• Moderator On Leave
  • Survival Veteran
  • *
  • Posts: 5192
  • Karma: 182
  • Don't Give Up Your Keys
    • Behind cohutt's Fence
Re: lead warning
« Reply #7 on: May 08, 2009, 02:37:51 PM »
Are those 250gr gas checked keiths???? i'll take a few off your hands if you find you have a lil extra. ha ha.   Very nicely done.

those are the product of an RCBS 300g mold - Lars Red lube Hornady checks.   I push them at 1300 fps with H110 (don't have load data handy).

If you want to try some I'll be happy to send you a few to try out (the bullets not the loaded rounds of course).  Seriously, happy to share for the good of the reloading c"raft"

Offline product85

  • Survivor
  • ***
  • Posts: 130
  • Karma: 4
Re: lead warning
« Reply #8 on: May 11, 2009, 05:32:18 PM »
i do appreciate the offer but i wouldn't want to deprive you the chance to enjoy the fruits of your labor to the fullest... I have actually found that i prefer 240 to 250gr, i shoot them out of a 629.... no rifle  :-\   thanks for the offer anyways


Offline FreeSpirit

  • Survivor
  • ***
  • Posts: 138
  • Karma: 13
  • Freedom has its $
Re: lead warning
« Reply #9 on: May 13, 2009, 10:31:15 AM »
Good thread. Good information.

Offline r1kk1

  • Prepper
  • **
  • Posts: 83
  • Karma: 1
Re: lead warning
« Reply #10 on: August 04, 2010, 04:53:29 PM »
It is important to check lead levels. I do not empty my tumbler except outside when I tumble brass. Inhaled lead particles can accumulate faster in the blood stream than the time it takes to ingest. I have my levels checked every 2 years with a complete physical. I use a respirator when I flux and casting primarily in a garden shed with the garage door open. I have done this for more years than I want to admit. My level is almost nonexistent to this day.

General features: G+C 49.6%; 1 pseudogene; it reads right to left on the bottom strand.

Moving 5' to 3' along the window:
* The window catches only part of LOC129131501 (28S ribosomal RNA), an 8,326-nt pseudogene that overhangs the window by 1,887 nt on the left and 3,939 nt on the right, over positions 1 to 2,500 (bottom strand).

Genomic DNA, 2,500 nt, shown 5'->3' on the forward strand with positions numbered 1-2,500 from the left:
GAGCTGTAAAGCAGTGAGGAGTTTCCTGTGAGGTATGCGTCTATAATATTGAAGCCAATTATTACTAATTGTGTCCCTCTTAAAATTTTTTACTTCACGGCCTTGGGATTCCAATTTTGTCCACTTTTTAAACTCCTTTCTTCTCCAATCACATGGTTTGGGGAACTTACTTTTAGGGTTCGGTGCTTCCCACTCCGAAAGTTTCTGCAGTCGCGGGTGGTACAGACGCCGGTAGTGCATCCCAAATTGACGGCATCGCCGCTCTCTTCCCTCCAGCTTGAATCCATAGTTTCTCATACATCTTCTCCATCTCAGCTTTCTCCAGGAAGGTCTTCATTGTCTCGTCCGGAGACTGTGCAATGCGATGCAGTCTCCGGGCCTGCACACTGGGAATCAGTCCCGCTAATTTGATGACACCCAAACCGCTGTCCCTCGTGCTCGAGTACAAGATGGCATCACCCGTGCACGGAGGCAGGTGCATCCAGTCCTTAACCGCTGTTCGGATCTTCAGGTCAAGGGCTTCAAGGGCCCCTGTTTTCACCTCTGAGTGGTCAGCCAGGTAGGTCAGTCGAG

Don't forget the dust that tumblers generate. I wear a very good respirator when emptying this outside. I shoot mainly lead bullets for rifle, pistol, revolver and shotgun and jacketed for my varmint rifles.

take care and be safe all,

r1kk1

Offline copdills

  • Fledgling Prepper
  • *
  • Posts: 7
  • Karma: 0
Re: lead warning
« Reply #11 on: August 05, 2010, 12:30:25 AM »
don't smoke ,eat or drink while casting without washing up first during a break , I usally don't do any of these things unless I am in one of my long casting modes LOL

Offline bigjimcalhoun

  • Prepper
  • **
  • Posts: 21
  • Karma: 0
  • fat older balding guy
Re: lead warning
« Reply #12 on: December 31, 2010, 08:11:15 PM »
I was recently tested and have high lead and mercury levels. 

Offline TimSuggs

  • Dedicated Contributor
  • ******
  • Posts: 1521
  • Karma: 86
Re: lead warning
« Reply #13 on: December 31, 2010, 08:22:01 PM »
I was recently tested and have high lead and mercury levels. 

What did the Doc say about any recommendations Jim?  And any idea where it came from?  I did a lot of commercial sandblasting on municipal water tanks quite a few years ago and we were tested monthly.  Having a forced air breathing system and a regulator is what kept most of us "clean and green".

Tim.

Offline Stein

  • Dedicated Contributor
  • ******
  • Posts: 1862
  • Karma: 66
Re: lead warning
« Reply #14 on: January 02, 2011, 05:59:51 PM »
I read that most of the lead one is exposed to comes out of the tumbler which makes sense to me.  Primers have lead and when you tumble the brass clean it is in the dust which gets airborne when you empty the brass.  I now tumble outside and use a respirator when I unload the brass.

Our range has huge ventilation from the back as well as D-Lead soap which is handy.  Can't be too careful I think.

Offline CountryRootsCityJob

  • Survivalist Mentor
  • *****
  • Posts: 491
  • Karma: 10
  • Yeehaw :D (Unicycles require little maintenance)
    • Building Rome... as fast as I can!
Re: lead warning
« Reply #15 on: January 04, 2011, 10:27:00 AM »
I read that most of the lead one is exposed to comes out of the tumbler...

Oh shoot... never thought of that!  Hmm... I'll be a bit more careful about that one then...
~CRCJ